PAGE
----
That's because the photographer and pilot, Capt. T.J. Root, is from Norwalk, Ohio himself. He and Lt. Gentzel graduated from Norwalk High School a year apart. They played on the same Norwalk Trucker football team. They had their names printed in this newspaper, at separate times, when they committed to serve our country in the military.

For Eric, that commitment came during his senior year in college. He later completed basic training and Officer Candidate School to become commissioned as a 2nd Lieutenant. Last October his unit was deployed to an area about 25 miles south of Baghdad.

T.J. Root earned one of the exclusive appointments to the United States Military Academy at West Point, N.Y. when he was a senior at Norwalk High. On completing his training at West Point in 2004, he was commissioned as a 2nd Lieutenant and was promoted to Captain in the summer of 2007. In more than 500 hours of combat flight time, Captain Root has done everything from flying security for Gen. David Petraeus, commander of the Multi-National Forces in Iraq, to attacking insurgents planting roadside bombs. His position as battle captain requires long hours on the ground, but he still flies 18 to 20 combat hours each week.

Capt. Root shot the picture of Lt. Gentzel's RG-31 on a road less than two miles from a place now called al Hillah. But, Capt. Root explains, "you've probably heard of it by its old name Babylon."

Eric's parents, Bob and Kim Gentzel of Norwalk, say that their son is pretty tight-lipped about his work in Iraq. They think he probably does not want them to worry about him.

However, a single incident, related by Capt. Root suggests both the danger and the heroism of what these young men are doing. In an e-mail to his parents, Tom and Kathy Root of Norwalk, P.J. said that within the last month one member of Lt. Gentzel's route clearing team had stepped on a land mine or IED and was badly injured. Another member of the team rushed to help, stepped on another mine and was killed. A helicopter squadron commander quickly got two medical helicopters to the area "which freed Eric and his guys up to provide care on the ground and secure their location. Certainly, the first aid that Eric and his soldiers rendered was instrumental in saving their guy's life."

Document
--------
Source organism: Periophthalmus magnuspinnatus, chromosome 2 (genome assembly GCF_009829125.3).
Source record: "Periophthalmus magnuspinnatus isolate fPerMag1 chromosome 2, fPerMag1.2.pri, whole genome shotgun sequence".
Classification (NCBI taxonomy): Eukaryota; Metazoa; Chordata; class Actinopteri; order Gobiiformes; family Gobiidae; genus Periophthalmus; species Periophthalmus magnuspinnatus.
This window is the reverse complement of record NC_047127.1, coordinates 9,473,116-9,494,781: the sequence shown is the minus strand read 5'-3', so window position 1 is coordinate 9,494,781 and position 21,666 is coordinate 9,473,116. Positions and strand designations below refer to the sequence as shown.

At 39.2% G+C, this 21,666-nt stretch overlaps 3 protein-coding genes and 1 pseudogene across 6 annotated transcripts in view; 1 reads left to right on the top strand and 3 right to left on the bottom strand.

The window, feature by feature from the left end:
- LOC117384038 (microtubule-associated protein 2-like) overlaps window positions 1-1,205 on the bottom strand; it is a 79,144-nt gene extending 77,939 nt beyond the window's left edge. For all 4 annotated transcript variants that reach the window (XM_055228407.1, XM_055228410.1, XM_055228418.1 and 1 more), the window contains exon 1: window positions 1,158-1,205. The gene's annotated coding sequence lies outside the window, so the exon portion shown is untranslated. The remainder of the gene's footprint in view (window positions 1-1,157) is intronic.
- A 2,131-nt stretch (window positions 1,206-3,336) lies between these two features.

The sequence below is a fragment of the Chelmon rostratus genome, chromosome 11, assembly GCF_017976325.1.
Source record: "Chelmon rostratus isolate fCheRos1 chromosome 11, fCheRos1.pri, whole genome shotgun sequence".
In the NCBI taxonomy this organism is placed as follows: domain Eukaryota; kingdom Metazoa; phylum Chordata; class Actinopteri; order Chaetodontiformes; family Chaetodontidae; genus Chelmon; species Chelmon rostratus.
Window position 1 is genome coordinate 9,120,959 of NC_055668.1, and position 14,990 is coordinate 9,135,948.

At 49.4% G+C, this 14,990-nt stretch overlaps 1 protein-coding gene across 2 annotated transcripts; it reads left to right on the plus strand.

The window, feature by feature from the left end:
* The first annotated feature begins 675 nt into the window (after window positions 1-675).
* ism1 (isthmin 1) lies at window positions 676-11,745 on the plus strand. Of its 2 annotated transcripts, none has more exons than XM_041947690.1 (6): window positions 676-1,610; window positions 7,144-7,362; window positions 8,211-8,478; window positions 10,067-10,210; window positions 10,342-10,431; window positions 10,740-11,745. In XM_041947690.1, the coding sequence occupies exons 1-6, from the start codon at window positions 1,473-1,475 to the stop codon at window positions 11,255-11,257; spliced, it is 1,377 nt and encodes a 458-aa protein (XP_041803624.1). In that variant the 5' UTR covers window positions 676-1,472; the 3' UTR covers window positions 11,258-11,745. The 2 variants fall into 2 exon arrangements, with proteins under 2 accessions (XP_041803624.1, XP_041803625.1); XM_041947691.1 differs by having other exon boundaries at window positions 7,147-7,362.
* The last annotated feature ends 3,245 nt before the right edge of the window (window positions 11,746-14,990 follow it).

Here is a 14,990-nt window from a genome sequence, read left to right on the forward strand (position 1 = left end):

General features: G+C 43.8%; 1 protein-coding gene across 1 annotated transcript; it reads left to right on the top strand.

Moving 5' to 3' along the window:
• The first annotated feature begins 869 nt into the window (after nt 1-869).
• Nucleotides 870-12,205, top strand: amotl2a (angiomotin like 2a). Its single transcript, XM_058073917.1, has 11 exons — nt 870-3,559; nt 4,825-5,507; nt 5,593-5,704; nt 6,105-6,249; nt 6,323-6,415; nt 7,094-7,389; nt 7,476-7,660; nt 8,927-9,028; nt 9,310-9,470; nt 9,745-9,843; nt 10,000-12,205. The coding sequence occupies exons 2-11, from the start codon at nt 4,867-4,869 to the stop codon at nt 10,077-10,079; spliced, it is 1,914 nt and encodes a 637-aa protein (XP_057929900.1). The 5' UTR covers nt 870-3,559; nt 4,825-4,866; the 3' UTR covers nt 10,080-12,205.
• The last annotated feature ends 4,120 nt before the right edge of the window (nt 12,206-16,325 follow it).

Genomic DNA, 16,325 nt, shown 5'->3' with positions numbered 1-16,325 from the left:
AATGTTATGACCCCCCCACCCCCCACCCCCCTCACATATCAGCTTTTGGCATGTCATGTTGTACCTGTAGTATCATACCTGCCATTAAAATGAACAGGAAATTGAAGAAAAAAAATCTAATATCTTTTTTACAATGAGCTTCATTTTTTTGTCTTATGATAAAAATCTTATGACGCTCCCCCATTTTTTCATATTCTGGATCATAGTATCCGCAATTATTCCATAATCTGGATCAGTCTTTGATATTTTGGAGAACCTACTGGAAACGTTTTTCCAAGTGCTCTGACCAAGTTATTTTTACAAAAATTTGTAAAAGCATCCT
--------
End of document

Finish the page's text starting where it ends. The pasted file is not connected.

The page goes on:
This, of course, was a dramatic and observable rescue. But there is no way to know the countless other lives that are being saved thanks to the work of Eric Gentzel, T.J. Root and their teams.

Dozens of other men and women from our county have served and are serving in what has proved to be a military engagement unlike any other. They each have their stories; some of them have given their lives; and I wish I could recognize each of them for their sacrifice in service to our country.

But this is the story that came to me with a picture in my e-mail. And I thought it was amazing enough to share with you today.

There are more than 160,000 members of the military in Iraq, halfway around the word.

Yet there they are; two of the best and brightest from Norwalk, Ohio, saving lives and looking out for each other on the road to Babylon.